Eastern European Traders

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To all Traders and Accountants
Ever dealt with or represented an Eastern European client or clients? Well, I do.
I was recently approached by a trader and asked to prepare his accounts and tax return 2008. “Not difficult,” I thought. I requested from him his books and records (standard procedure).
However, he then dropped his bombshell. “In my country,” he explained, it is not necessary to keep an “audit trail.”
“What does this mean,” you ask? No bank statements, cheque books, paying in books, purchase or sales invoices?
Why, why, why? I asked.
“In my country, it is not necessary:” and so it proved to be right.
So, I explained to him that in England it’s all different. You must keep all verifiable evidence. Therefore, you must keep all bank statements, paying in books, cheque books and, most importantly, all purchase and sales invoices and to mark on each payment option i.e. card or cash?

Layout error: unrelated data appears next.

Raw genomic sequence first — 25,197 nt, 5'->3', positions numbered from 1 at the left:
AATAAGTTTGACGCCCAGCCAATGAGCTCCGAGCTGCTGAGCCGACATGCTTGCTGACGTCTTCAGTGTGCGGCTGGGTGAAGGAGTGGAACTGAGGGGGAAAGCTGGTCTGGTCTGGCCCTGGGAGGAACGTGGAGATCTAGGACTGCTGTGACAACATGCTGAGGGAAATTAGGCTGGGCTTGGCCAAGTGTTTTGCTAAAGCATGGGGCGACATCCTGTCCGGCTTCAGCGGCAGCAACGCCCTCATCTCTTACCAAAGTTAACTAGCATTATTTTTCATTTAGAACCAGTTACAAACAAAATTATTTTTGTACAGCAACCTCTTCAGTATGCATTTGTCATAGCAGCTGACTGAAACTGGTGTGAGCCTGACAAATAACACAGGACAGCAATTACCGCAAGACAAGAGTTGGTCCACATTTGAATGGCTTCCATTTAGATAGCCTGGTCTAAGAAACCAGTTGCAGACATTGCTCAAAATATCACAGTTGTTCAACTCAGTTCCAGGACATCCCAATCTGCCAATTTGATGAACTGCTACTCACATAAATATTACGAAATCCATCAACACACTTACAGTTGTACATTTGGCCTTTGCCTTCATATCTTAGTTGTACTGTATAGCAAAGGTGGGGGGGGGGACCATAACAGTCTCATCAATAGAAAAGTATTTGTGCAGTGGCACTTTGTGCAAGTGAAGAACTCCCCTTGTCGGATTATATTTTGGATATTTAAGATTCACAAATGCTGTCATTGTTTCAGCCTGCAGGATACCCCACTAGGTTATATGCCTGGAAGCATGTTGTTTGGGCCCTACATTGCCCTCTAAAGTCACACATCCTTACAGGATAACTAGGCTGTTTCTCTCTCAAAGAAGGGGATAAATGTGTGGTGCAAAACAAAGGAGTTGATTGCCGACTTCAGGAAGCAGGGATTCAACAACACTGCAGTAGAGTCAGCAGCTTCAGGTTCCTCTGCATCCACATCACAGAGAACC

“Oh,” he nearly exploded. Therefore, it got me thinking: something I do a lot, but late at night.
How would you not just prepare but justify to an Inspector of Taxes if documentary evidence is not kept.
Try photographing all fixed assets, like computers, power tools (if a builder) and car. This sounded promising.
Try to obtain (honestly) independent signatures (with accompanying names and addresses) of verification.
If a builder, obtain a signed letter from the contractor (if not domestic) that tools must be supplied by the trader.
If domestic, then ask customers to write letters that said tools have been seen to be used.
What about renewables like postage for letters, petrol for cards, envelopes?
Its been my experience that inspectors acknowledge that these expenses must have been made (all cars as far as I know (lets exclude electric-I have never seen one) use fuel) and letters cannot be sent without postage or an envelope (surely everyone would agree with me on that one).
What happens if, though, you have a difficult inspector? Try pleading or ask for a collage of his/her to review.

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